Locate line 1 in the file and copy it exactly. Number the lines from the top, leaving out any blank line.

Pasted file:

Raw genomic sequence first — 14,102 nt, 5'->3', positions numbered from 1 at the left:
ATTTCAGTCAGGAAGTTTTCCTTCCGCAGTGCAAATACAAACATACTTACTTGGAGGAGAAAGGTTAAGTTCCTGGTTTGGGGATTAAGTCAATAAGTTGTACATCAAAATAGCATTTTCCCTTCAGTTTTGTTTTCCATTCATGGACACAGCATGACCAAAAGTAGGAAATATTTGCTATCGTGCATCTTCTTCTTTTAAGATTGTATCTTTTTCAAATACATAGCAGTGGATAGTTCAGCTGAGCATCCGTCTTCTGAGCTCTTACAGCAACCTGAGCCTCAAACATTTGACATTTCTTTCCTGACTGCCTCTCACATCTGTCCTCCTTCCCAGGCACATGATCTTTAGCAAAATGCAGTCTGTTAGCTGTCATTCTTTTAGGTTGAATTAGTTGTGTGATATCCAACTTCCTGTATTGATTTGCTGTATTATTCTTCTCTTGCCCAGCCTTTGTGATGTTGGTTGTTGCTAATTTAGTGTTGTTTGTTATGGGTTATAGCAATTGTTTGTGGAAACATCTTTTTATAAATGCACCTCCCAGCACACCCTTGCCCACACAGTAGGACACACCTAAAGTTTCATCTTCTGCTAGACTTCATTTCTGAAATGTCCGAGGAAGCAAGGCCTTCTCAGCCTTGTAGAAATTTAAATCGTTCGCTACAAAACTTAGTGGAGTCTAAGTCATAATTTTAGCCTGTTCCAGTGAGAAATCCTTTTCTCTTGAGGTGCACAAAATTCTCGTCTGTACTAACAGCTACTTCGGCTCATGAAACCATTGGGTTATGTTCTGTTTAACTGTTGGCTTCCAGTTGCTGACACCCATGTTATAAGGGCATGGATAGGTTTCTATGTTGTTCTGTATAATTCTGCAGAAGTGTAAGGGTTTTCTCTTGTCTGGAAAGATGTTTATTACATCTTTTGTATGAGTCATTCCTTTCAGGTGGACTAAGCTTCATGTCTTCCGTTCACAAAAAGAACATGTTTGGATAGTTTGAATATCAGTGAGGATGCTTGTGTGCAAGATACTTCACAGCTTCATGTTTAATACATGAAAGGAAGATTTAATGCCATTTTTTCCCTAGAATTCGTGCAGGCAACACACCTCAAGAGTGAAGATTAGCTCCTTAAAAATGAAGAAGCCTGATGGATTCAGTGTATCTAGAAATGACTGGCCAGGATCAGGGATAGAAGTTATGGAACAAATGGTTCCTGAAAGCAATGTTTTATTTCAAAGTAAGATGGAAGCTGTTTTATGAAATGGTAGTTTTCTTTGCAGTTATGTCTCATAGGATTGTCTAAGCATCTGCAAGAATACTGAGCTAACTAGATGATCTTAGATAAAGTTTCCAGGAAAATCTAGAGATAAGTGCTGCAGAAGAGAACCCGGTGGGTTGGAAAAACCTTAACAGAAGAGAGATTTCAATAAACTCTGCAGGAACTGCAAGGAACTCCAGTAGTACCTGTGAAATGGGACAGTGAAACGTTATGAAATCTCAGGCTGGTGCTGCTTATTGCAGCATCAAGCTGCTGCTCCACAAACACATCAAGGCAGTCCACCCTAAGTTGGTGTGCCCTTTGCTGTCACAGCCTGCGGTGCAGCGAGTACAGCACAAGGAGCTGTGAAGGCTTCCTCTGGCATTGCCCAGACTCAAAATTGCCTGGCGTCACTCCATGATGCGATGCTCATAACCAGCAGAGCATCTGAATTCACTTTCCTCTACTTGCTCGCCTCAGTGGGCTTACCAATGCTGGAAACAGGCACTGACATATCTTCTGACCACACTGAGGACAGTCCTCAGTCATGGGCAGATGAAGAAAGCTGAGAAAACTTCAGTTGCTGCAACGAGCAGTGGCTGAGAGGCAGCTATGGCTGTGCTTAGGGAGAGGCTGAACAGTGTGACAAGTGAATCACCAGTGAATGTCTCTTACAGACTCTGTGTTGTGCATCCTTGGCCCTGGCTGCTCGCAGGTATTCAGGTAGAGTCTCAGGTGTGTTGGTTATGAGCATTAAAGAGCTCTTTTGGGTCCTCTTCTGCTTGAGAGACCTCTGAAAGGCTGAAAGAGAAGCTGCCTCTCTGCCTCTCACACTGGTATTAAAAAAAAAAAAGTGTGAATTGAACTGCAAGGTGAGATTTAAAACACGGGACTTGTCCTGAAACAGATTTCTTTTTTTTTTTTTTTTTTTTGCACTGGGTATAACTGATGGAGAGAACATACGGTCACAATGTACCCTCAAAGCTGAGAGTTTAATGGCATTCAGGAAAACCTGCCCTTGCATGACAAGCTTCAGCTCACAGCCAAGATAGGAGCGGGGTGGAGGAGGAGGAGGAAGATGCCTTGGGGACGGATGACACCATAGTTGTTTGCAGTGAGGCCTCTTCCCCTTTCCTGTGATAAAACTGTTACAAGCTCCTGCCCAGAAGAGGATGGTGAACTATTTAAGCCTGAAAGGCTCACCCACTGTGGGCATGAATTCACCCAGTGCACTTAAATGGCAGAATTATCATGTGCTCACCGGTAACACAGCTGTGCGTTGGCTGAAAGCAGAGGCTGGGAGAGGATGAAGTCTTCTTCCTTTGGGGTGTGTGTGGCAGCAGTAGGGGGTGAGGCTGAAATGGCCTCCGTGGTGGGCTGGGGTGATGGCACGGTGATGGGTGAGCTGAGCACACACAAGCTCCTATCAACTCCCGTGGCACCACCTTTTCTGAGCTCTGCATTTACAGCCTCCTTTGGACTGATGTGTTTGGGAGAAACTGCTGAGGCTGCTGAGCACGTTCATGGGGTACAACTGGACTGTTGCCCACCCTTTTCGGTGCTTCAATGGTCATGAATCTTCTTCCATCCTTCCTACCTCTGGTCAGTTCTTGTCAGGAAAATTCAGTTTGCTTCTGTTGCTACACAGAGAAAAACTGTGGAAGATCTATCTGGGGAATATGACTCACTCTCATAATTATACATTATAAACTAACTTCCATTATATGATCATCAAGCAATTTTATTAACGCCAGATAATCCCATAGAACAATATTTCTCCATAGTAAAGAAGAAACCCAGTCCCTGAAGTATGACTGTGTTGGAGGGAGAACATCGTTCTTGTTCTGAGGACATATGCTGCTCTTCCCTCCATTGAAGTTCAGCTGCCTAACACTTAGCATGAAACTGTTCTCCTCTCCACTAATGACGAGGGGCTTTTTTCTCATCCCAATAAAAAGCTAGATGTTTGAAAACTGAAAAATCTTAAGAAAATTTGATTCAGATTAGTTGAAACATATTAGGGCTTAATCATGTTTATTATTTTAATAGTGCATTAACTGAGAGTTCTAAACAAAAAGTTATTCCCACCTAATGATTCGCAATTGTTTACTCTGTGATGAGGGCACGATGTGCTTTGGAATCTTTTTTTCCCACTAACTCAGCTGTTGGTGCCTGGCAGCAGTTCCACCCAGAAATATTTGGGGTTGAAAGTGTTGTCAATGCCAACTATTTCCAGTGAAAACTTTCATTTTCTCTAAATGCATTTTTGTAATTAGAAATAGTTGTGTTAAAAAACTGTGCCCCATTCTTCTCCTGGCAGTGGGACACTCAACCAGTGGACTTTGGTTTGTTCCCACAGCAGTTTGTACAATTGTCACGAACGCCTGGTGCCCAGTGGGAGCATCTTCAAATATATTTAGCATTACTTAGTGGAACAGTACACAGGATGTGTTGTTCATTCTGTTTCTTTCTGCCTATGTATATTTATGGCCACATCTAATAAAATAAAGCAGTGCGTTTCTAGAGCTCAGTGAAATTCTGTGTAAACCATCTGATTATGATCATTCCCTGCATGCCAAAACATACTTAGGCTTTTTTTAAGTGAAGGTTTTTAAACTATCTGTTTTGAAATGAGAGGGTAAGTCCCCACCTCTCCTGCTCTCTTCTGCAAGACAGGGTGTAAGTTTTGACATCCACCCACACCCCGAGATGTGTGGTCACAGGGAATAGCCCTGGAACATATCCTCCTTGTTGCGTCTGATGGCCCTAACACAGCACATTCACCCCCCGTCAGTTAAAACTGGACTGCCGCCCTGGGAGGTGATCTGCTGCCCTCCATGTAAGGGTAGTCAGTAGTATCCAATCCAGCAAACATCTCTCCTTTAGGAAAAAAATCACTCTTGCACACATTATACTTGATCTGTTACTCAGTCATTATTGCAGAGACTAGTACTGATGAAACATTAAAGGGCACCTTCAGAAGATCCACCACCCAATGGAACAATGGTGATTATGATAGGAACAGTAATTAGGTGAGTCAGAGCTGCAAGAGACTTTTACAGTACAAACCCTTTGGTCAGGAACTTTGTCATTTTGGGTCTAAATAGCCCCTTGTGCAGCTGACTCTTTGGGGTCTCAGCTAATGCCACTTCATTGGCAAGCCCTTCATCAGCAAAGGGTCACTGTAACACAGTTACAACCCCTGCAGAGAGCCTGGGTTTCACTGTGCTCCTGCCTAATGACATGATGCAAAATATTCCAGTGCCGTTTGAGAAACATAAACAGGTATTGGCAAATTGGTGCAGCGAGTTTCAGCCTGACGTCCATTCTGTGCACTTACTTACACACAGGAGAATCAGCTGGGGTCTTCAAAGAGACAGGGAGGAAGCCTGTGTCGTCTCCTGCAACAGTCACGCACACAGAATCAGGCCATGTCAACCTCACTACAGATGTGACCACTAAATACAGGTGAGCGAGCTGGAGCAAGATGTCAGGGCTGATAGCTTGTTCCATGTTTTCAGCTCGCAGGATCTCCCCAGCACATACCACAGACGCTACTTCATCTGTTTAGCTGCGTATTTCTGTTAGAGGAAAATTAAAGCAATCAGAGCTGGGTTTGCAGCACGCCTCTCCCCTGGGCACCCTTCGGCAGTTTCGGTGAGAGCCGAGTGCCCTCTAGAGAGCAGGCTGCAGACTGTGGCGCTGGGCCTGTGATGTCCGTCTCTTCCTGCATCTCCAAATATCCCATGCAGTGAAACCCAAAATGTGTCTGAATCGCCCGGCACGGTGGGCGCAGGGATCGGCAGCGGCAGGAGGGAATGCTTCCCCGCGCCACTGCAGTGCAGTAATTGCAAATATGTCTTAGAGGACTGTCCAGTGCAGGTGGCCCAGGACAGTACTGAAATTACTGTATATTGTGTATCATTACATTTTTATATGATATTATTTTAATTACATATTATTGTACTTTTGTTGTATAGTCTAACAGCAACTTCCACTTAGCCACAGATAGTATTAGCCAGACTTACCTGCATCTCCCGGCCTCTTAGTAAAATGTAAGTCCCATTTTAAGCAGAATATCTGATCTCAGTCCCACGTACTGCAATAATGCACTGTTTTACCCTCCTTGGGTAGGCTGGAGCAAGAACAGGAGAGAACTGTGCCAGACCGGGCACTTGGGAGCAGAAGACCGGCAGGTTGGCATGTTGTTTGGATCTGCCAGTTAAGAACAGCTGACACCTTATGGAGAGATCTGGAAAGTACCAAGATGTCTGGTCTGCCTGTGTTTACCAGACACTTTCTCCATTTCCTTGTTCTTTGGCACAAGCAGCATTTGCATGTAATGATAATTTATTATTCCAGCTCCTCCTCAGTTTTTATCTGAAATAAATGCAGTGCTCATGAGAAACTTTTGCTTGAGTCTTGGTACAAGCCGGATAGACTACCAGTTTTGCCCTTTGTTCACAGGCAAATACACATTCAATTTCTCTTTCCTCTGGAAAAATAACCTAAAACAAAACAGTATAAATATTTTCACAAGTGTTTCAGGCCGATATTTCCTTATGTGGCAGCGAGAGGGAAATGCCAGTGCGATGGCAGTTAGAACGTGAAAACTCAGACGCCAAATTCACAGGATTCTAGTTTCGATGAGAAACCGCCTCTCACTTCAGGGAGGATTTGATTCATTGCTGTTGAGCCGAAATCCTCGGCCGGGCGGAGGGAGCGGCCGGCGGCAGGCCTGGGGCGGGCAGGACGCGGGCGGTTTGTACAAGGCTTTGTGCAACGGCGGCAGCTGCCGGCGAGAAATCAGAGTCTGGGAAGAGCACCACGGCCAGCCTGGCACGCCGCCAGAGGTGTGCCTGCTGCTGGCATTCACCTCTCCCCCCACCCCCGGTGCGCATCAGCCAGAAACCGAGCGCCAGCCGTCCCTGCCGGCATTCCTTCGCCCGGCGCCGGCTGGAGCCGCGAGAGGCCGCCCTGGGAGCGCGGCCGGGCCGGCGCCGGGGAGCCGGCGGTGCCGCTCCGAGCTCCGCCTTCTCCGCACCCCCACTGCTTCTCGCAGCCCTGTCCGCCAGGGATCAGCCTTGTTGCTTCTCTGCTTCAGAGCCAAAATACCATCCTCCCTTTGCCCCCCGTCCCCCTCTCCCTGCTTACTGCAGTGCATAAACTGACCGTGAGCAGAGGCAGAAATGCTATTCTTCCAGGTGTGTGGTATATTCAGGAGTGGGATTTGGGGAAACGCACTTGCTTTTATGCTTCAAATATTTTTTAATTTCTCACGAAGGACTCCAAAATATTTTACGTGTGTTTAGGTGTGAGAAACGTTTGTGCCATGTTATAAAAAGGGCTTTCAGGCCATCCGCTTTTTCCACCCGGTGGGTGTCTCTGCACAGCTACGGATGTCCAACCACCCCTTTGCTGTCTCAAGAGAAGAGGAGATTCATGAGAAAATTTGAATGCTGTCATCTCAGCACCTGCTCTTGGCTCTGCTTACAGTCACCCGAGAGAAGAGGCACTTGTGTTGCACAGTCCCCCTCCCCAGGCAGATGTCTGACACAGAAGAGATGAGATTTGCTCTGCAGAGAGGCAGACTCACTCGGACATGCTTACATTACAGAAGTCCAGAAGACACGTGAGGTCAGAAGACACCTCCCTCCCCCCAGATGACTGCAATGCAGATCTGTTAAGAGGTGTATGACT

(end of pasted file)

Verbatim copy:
Raw genomic sequence first — 14,102 nt, 5'->3', positions numbered from 1 at the left: